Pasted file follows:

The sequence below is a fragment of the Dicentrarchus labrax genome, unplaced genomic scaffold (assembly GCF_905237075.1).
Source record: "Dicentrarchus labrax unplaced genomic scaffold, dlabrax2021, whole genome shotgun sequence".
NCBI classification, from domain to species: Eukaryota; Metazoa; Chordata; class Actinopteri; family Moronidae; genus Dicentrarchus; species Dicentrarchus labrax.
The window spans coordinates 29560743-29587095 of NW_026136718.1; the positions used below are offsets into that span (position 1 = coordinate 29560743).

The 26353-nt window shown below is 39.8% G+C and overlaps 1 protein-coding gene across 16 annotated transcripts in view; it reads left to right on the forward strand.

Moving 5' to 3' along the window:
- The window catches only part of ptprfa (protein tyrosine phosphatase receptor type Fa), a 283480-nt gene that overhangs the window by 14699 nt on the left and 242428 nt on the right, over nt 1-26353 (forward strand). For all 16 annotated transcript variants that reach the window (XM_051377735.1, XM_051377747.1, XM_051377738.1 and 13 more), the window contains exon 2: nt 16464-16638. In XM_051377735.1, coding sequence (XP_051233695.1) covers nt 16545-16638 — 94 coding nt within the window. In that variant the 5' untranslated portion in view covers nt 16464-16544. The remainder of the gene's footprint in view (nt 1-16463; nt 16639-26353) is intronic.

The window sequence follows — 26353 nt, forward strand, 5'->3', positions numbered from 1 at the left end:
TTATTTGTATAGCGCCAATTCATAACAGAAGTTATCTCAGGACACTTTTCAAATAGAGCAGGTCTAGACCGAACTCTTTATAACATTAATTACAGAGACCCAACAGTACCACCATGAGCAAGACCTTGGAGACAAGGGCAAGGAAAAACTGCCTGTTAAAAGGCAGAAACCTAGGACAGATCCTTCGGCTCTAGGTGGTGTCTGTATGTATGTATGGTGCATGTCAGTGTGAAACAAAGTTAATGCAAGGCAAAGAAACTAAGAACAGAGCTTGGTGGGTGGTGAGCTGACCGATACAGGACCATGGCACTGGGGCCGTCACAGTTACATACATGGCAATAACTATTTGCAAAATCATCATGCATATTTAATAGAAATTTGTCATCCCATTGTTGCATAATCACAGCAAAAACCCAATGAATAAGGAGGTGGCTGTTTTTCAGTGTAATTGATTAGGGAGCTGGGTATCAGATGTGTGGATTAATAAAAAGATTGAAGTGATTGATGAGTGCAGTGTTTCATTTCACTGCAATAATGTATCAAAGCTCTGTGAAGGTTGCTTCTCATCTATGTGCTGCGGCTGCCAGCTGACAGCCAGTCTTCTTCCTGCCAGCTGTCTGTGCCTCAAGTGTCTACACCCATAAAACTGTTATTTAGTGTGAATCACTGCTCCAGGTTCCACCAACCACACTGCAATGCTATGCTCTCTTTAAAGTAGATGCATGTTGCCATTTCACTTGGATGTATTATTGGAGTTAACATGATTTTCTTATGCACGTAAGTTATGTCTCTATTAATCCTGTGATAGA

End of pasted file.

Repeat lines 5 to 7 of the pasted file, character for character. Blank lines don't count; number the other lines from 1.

The 26353-nt window shown below is 39.8% G+C and overlaps 1 protein-coding gene across 16 annotated transcripts in view; it reads left to right on the forward strand.

Moving 5' to 3' along the window:
- The window catches only part of ptprfa (protein tyrosine phosphatase receptor type Fa), a 283480-nt gene that overhangs the window by 14699 nt on the left and 242428 nt on the right, over nt 1-26353 (forward strand). For all 16 annotated transcript variants that reach the window (XM_051377735.1, XM_051377747.1, XM_051377738.1 and 13 more), the window contains exon 2: nt 16464-16638. In XM_051377735.1, coding sequence (XP_051233695.1) covers nt 16545-16638 — 94 coding nt within the window. In that variant the 5' untranslated portion in view covers nt 16464-16544. The remainder of the gene's footprint in view (nt 1-16463; nt 16639-26353) is intronic.